Rick Renteria’s managing vital to Cubs’ prospect-fueled rebuild
BY GORDON WITTENMYER Staff Reporter February 12, 2014 9:29PM
Updated: February 13, 2014 11:49AM
MESA, Ariz. — Rick Renteria is the new face of the Cubs’ rebuild.
That was all but assured the day Dale Sveum was fired after only two seasons as the hand-picked, player-development manager, an acknowledgment of the biggest mistake made by Theo Epstein’s front office in its first two years.
The significance of the latest heralded player-development manager was underscored when reports of under-spending on the baseball operation were confirmed in the failed run at coveted free-agent pitcher Masahiro Tanaka.
Epstein isn’t hiding where his third-year rebuilding plan sits as pitchers and catchers report to spring training Thursday. He has a waiver-claim roster of castoffs and hopefuls that should cost less than $70 million by Opening Day (roughly $85 million total, including money still owed on traded players).
“We’re not trying to pull the wool over anyone’s eyes. We’ve been a last-place team,” Epstein said recently. “We haven’t accomplished our baseball goals. Our business plan, a lot of it’s still in front of us, yet to be executed, and I believe that we’re going to execute on both fronts.”
When? Between rooftops, split TV deals, big debt-service bills and apparent profit-taking by ownership, there’s no reason to believe the already-delayed promises of big resources for baseball ops suddenly will appear anytime soon.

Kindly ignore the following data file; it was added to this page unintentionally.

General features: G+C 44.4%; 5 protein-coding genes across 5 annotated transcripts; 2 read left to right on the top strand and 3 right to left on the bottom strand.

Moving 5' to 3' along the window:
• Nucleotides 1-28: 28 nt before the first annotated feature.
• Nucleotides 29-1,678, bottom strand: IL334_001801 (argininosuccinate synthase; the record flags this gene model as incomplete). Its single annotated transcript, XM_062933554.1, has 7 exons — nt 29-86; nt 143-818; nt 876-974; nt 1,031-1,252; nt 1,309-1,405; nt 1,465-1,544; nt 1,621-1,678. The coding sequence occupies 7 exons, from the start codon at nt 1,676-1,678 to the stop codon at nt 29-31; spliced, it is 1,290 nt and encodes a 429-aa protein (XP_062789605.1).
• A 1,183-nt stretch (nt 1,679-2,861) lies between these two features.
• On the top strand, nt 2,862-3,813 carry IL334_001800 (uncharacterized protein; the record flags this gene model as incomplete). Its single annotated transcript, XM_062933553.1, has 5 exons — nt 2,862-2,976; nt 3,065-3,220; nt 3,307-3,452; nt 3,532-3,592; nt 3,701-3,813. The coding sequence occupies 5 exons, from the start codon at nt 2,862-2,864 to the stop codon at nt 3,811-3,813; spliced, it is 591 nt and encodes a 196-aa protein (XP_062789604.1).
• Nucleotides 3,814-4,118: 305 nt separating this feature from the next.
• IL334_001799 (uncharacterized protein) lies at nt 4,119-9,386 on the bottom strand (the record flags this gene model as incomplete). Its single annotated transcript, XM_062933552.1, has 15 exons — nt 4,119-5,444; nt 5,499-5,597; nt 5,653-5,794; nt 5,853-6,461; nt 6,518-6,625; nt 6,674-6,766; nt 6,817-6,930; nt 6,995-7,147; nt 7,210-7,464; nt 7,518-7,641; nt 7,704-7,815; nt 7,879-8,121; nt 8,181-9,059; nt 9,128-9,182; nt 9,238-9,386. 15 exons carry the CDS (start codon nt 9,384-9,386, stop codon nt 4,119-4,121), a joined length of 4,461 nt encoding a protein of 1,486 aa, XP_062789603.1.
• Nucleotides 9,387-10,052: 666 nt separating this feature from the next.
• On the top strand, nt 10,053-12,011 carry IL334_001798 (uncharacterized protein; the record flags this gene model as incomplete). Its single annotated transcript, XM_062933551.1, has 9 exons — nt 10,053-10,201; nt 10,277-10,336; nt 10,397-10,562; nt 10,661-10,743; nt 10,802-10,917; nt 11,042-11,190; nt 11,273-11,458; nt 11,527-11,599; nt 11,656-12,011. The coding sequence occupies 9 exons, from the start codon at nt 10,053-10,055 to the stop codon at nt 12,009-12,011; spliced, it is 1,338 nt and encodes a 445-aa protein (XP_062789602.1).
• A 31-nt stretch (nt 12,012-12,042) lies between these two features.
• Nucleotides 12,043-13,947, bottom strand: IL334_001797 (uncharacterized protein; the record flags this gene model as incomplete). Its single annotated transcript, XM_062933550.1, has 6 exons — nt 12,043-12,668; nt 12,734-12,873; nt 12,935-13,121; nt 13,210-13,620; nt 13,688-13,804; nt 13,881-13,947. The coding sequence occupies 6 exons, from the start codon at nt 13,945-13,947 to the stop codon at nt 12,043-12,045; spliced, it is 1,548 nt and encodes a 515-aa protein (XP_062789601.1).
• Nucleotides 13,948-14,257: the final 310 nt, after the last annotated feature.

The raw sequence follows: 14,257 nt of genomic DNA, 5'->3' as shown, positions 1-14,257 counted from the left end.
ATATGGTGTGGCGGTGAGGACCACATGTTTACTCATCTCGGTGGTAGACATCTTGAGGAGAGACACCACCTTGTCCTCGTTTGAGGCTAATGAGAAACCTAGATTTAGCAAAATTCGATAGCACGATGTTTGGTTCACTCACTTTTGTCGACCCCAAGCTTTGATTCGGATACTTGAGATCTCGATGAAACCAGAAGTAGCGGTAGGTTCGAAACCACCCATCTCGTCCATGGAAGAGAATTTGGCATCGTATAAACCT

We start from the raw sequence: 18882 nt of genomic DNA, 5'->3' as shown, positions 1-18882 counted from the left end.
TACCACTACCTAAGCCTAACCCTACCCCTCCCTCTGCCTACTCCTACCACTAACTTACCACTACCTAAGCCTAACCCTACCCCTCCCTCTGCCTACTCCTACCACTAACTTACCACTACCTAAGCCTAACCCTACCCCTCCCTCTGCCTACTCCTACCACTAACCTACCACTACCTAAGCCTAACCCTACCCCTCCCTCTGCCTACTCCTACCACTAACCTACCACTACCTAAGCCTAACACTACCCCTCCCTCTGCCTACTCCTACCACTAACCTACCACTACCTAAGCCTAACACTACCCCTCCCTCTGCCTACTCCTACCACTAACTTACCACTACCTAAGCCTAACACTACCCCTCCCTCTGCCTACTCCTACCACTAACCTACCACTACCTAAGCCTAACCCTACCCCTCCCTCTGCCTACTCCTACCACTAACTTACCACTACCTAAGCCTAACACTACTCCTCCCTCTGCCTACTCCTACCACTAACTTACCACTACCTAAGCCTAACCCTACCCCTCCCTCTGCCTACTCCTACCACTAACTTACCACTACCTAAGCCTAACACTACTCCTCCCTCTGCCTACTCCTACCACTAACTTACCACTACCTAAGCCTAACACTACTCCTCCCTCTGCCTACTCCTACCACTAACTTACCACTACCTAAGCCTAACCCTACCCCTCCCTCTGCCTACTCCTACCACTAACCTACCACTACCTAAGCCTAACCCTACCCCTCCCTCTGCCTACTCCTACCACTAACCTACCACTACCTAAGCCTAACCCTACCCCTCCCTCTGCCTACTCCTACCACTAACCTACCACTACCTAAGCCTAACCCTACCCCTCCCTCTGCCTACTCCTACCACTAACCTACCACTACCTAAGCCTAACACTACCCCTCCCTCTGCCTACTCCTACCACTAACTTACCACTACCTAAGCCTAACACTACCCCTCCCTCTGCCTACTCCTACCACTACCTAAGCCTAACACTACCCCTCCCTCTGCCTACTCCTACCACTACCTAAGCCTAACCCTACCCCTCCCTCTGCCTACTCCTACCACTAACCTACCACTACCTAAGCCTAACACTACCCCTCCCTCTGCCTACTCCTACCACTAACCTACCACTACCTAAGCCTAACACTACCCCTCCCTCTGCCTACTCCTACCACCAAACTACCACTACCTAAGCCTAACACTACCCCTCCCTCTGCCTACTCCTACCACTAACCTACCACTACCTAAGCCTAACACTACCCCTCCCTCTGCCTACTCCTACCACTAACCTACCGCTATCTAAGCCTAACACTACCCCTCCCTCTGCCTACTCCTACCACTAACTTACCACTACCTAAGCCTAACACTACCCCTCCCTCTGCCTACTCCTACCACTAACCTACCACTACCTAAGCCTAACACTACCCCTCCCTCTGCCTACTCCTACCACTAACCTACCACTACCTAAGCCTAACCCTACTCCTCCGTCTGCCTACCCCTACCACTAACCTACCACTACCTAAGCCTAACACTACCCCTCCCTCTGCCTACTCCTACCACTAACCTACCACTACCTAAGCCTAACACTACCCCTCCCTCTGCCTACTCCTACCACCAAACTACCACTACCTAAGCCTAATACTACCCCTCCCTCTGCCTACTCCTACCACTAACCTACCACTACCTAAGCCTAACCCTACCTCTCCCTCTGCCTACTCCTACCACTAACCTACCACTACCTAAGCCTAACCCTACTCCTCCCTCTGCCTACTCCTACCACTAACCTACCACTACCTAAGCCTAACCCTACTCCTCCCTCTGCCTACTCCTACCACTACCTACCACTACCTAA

That puts an even greater premium on Renteria being the prospect whisperer he’s supposed to be.
Any progress this club makes in the foreseeable future might rely almost exclusively on an approach used by the A’s and Royals, who built on the hope of impact prospects and scrap-heap free agents.
Welcome to your first big-league managing job, Rick.
He said he’s prepared — “I think I have to be” — and a strident optimist. “My personality’s not going to change.”
But even one of his biggest supporters, Padres general manager Josh Byrnes, recognizes the difference the former Padres bench coach will face in his first major market as a player, coach or manager.
“I agree, it’s different,” Byrnes said. “Even me interacting with the media about [the Cubs’ hiring], it’s sort of a higher level of scrutiny than the norm in San Diego.
“I hate to oversimplify it. He’s a great guy. He loves the game. And winning is the best thing he can do to build credibility in the marketplace. But the players will respond to him.”
Renteria isn’t the first manager to believe he’s prepared for what Epstein calls the “idiosyncrasies” of the Cubs job. Veteran managers Dusty Baker and Lou Piniella said they did, too, only to admit afterward they had no idea how different this fishbowl is.
But Renteria also has a secret punishing side in his nature, according to those who have known him long. It’s either a byproduct of his tough upbringing in Compton, Calif., or his tougher road to a big-league career as an undersized infielder.
“Oh, no, he’ll crack the whip,” said former Padres and current Diamondbacks GM Kevin Towers, who hired Renteria with the Padres. “He’ll set some standards, and they’re going to live by it. And if not, he’ll jump them.
“He’s a foxhole guy. Rick Renteria is one of those guys if I’m going to a battle or a fight, I’m going to stop and pick him up. He’ll have my back.”
Whether he has a chance with this club — this process — is another matter.
For now, he’ll be scrutinized for the progress made by Starlin Castro, Anthony Rizzo and Darwin Barney — and eventually a pipeline of prospects.
“My personality is suited to younger players,” he said. “I’ve got four kids. I’ve been raising kids my whole life. These are going to be my kids now.”